Heir of 'Great Renegade' Girty preserves history of Squirrel Hill settlers
When Ken Girty goes to reunions for descendants of Revolutionary War-era Americans, his name is known among the best of them.
“When you meet descendants of Daniel Boone and people like that, it's fun,” he said. “But they're excited to meet a Girty.”
Girty, 80, of Connoquenessing discussed his family history before a crowd of about two dozen people on Sunday in Mary S. Brown Memorial-Ames United Methodist Church in Squirrel Hill, on land settled by his ancestors.
The Girty family was among the earliest settlers of Squirrel Hill, but the family history also entwines with the politics of the nation's founding. Simon Girty Jr., who allied with the British during the Revolutionary War and acted as a spy and interpreter among Native Americans, is often portrayed in historical volumes as a notorious turncoat.
He was one of four sons of Mary Girty Turner and Simon Girty Sr., a Native American trader who was killed in a bond duel.
The four sons and their half brother, John Turner Jr., were captured by Senecas as children. One, Thomas, escaped early on, while Simon lived among the Senecas and learned their language.
Thomas Girty and John Turner Jr. remained in Pennsylvania. Turner amassed about 150 acres of farmland that would become swaths of Squirrel Hill, including Turner Cemetery on Beechwood Boulevard beside the church in which Ken Girty spoke. Mary Girty Turner was buried there in 1785.
Thomas had hundreds of acres in Butler and established a trading post called Girty's Run north of the city, near what is now McKnight Road. Yet it is Simon Girty Jr. who inspires the calls, letters and autograph requests from historians around the world.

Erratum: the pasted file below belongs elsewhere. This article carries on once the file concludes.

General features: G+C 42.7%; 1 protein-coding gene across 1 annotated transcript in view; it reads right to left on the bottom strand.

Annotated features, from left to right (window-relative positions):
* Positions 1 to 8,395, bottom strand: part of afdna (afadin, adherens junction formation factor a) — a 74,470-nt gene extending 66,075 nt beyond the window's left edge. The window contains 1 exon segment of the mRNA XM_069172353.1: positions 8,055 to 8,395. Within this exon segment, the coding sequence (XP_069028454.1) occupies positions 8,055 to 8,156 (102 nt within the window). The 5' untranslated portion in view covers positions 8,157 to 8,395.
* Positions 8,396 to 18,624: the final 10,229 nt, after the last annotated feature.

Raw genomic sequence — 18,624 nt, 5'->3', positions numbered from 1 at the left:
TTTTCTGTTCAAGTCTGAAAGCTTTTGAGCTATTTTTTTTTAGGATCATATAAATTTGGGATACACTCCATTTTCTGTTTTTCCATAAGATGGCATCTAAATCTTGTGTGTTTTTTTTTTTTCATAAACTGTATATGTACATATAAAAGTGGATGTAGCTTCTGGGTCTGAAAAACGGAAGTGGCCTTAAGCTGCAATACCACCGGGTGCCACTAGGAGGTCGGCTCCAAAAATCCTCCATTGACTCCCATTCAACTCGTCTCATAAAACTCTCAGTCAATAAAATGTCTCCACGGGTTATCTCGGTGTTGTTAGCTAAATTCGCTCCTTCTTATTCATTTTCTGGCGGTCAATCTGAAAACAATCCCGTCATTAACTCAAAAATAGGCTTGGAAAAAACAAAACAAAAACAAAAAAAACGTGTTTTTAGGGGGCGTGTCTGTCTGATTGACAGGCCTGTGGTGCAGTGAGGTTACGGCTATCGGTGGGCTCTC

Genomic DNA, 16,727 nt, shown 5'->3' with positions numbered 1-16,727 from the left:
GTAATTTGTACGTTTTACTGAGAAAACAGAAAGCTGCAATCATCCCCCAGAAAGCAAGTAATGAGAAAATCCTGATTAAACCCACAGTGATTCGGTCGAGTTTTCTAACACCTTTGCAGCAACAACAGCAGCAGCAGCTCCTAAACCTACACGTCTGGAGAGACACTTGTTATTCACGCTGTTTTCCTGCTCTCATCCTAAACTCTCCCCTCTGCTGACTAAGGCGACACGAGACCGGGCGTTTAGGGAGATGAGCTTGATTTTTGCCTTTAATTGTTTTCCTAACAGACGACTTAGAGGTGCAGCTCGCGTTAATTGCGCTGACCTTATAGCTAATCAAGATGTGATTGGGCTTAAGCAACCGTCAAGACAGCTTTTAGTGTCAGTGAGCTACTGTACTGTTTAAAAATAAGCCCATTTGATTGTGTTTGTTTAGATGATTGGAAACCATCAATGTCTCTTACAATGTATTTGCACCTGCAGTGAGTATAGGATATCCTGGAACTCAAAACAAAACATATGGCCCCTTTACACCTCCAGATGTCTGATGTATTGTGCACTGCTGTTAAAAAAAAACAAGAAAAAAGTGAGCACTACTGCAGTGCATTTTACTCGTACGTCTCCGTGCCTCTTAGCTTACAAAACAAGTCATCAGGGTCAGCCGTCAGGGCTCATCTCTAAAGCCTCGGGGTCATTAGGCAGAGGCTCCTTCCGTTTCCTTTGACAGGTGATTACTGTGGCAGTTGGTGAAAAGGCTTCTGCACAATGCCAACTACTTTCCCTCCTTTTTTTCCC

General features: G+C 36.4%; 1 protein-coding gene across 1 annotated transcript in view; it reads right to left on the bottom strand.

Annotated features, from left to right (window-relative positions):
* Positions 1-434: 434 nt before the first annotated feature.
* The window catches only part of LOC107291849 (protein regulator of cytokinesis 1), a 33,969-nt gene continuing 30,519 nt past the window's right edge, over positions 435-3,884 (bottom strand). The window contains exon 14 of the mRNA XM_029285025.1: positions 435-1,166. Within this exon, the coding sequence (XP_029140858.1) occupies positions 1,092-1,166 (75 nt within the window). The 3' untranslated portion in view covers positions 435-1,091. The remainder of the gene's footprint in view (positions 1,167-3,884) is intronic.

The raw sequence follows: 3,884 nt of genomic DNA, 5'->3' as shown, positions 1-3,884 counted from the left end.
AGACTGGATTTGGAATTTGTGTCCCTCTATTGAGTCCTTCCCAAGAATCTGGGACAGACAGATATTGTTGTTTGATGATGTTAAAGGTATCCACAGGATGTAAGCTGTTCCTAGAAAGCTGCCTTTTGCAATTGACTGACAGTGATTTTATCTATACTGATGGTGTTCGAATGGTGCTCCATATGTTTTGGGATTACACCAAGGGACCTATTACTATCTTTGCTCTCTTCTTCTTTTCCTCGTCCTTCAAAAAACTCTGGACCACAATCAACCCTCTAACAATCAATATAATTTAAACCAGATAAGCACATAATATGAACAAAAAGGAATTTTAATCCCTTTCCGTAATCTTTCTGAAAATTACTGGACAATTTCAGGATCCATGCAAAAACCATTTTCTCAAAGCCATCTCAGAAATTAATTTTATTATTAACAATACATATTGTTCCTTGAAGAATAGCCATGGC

“I've gotten people that said, ‘Your family is a bunch of killers,' ” Ken Girty said.
But Simon Girty Jr., who moved to Canada, is also known for saving the lives of prisoners during the war, bartering with Native Americans to secure escorts for captured men, women and children. Girty hears from their descendants, too.
“He wasn't all bad,” he said. “But like I said, the victors write history.”
Girty explained the ways in which he has sought to separate fact from fiction while researching the events of nearly 250 years ago. Some stories are dispelled when documents or information come to light.
This information sometimes leads to preservation efforts, such as a stone plaque in Butler to mark where Thomas' wife, Ann Emmons Girty, is buried. She was shot by an intruder who wanted the land, Girty said.
Just north of Harrisburg, roadside historical markers pay tribute to Simon Girty Jr. as the “Great Renegade” and acknowledge his controversial defection from the American army and hostility to the United States during the War of 1812.
Bob McGowan, 62, of Mt. Lebanon and his son Ross, 30, of Friendship are ninth- and 10th-generation Girty descendants. They brought along a copy of a handwritten family tree compiled by a cousin, mostly using information from family Bibles. Their ancestry traces back to Thomas Girty. McGowan said he appreciates the way the Girty family has remained in the area for hundreds of years.
“Three miles from their gravestones, the 10th generation is living,” he said.
Melissa Daniels is a staff writer for Trib Total Media. She can be reached at 412-380-8511.
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